My good friend John Gorenfeld has agreed to co-write, with Patrick Runkle, a series of posts about Star Trek for the site. Enjoy!–Dorian
Part I in a Series
So there sits semi-retired sad sack James T. Kirk on his 52nd birthday, at the beginning of Star Trek II: The Wrath of Khan, the best-loved of the Star Trek movies.
Shatner had not long before been been seen on TV as an alcoholic ex-priest getting sucked out of an airliner by a ghoul. Now he delivers a convincing scene–perhaps drawing on personal emotions–that evokes everything Kirk has given up in his life to become a Starfleet admiral. Reliably on hand to tell Kirk to get back into the game is Dr. McCoy, his straight-talking friend. “This isn’t about age, and you know it,” Bones says. No, it’s that Kirk has let himself get trapped in Starfleet academia–and, although the doctor doesn’t need to say it, regret–”when you want to be out there, hopping galaxies.”
But after a five-year mission to all those planets, there must have been all sorts of regrets going through his mind. Why didn’t writers Nicholas Meyer and Jack Sowards have Kirk turn to the dusky skyline of the 23rd century Fillmore District and say: “Bones…Remember that time we met Abraham Lincoln in space?”
You would think it was a meaningful enough life event. Imagine: First you see the guy who debated Stephen Douglas floating in fucking outer space. Then you invite him on board and he makes an insensitive remark about the ship’s black communications officer, but you’re so impressed with him anyway that you record in your Captain’s Log that “his kindness, his gentle wisdom, his humor…everything about him is so right.” Then you watch him die from a spear through the chest on the planet Excalbia, where a rock monster made you fight history’s greatest villains.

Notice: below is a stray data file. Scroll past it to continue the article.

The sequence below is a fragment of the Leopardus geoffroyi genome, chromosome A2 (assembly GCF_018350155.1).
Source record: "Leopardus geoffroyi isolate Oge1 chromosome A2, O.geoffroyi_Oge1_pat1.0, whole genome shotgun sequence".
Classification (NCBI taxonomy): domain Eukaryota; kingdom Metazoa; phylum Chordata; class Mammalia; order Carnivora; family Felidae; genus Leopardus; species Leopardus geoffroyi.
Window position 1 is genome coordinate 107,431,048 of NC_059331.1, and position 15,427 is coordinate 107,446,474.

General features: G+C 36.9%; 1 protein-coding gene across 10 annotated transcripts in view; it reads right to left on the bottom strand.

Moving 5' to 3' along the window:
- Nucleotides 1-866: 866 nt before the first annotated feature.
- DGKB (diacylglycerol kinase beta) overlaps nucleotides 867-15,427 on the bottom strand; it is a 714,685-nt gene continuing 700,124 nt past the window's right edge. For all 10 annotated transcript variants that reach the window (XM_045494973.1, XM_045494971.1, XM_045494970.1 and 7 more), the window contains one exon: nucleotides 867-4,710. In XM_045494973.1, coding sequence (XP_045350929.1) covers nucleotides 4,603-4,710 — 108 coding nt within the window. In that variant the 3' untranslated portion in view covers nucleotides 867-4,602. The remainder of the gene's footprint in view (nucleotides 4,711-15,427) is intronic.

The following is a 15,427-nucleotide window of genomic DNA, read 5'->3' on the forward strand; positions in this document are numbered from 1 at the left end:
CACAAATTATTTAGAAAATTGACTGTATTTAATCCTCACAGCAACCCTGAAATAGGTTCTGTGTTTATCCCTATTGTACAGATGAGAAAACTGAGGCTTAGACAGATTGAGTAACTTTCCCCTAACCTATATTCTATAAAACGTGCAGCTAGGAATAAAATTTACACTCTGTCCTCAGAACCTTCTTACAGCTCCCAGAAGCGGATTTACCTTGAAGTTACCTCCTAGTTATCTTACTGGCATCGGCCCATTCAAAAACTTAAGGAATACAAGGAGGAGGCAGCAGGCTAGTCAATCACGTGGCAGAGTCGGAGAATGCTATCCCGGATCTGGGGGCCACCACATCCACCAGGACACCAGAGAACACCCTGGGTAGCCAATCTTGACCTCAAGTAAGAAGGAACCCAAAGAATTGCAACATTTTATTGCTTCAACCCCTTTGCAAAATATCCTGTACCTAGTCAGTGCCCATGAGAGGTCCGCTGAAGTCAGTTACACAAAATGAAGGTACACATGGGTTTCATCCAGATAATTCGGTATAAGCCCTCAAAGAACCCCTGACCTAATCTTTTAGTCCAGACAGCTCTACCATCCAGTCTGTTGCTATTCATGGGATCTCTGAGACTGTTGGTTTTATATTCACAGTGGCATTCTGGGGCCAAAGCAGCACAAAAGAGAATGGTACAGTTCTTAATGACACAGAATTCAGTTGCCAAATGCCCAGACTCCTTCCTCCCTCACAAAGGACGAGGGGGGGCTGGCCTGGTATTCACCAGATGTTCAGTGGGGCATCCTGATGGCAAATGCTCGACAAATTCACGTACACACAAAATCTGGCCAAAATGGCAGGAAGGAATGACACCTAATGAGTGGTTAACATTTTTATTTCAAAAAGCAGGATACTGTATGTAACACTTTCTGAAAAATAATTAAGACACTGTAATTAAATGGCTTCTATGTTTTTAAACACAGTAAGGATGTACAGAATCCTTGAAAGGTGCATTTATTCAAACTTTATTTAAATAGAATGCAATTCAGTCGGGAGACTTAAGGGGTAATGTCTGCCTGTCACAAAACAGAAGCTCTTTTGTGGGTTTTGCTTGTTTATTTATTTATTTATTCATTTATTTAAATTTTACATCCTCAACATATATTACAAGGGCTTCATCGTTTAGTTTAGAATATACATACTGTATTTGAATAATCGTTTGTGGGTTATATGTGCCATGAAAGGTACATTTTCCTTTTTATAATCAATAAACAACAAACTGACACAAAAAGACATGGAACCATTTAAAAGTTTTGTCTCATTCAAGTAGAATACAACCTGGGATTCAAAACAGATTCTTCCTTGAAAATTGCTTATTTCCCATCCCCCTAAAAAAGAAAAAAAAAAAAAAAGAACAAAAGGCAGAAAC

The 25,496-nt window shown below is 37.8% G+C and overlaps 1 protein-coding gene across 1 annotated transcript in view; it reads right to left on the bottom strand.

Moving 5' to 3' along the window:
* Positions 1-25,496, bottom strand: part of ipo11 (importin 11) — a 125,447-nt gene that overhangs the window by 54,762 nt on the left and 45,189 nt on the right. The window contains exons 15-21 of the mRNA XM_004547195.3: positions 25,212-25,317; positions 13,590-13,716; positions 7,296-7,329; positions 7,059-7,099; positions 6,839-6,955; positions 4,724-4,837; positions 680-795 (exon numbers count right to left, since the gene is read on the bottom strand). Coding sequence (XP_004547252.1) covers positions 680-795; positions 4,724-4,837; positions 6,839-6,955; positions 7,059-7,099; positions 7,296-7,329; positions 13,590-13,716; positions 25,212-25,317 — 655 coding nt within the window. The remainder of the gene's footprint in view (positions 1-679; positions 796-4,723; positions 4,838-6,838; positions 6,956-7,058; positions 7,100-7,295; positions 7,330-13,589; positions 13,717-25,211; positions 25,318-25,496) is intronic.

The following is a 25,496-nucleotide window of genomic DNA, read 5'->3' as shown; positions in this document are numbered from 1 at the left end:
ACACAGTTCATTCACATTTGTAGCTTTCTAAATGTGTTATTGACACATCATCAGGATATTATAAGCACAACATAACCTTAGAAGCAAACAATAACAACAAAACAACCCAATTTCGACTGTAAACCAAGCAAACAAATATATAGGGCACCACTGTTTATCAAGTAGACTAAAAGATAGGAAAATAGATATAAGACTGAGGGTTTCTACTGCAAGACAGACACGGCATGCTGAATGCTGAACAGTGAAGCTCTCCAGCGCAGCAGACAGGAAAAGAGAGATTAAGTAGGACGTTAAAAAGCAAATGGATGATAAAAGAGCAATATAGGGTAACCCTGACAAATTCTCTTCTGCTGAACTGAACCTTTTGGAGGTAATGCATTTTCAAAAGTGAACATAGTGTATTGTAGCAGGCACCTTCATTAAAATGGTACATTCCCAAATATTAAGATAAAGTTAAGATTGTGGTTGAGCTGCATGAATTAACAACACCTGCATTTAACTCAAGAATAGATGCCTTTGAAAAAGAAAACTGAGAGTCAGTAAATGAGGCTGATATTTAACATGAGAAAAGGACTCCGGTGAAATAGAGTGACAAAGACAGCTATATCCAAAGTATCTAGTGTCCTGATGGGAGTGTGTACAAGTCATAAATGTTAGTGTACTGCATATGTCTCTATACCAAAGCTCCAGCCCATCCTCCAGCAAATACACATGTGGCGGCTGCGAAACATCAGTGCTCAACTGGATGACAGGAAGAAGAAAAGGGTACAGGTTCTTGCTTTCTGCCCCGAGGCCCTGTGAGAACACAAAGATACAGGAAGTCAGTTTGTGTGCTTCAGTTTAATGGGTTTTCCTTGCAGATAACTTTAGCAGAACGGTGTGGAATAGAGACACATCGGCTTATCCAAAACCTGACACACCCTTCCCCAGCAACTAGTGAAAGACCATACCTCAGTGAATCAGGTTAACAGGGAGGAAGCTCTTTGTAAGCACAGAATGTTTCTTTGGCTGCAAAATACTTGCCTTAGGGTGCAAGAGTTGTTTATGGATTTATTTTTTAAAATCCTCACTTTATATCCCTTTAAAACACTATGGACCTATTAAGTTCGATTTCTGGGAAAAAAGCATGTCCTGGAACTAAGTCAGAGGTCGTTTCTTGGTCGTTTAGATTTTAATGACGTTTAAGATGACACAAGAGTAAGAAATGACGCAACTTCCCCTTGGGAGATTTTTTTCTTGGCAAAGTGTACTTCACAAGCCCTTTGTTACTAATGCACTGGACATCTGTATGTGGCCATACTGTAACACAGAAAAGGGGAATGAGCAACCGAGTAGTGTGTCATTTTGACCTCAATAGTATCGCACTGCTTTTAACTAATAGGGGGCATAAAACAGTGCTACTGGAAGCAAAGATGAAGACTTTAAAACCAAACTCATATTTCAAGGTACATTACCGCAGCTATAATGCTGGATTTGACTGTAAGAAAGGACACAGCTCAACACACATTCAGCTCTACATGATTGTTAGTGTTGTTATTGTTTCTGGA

That’s what happened in the 1969 episode “The Savage Curtain,” during the third season of cheap sets and worse scripts. It used to be that a story like that was laughed off, but according to a prevailing school of thought that has developed in the Star Trek world over the last 15 years, “The Savage Curtain” is part of a “canon,” a tapestry of consistent events officially sanctioned by the late series creator Gene Roddenberry, either by his own blessing or through his chosen successors.
This series of pieces will examine the history and development of Trek canon, and argue for the position that canon–a concept which has never before received this much media attention–has been an unnecessary, deleterious, and un-Trek addition to the Trek world. And as many of the ridiculous fan flame wars about J.J. Abrams’s $150 million Trek prequel illustrate, canon’s place in the hearts and minds of fans needs to be seriously re-examined.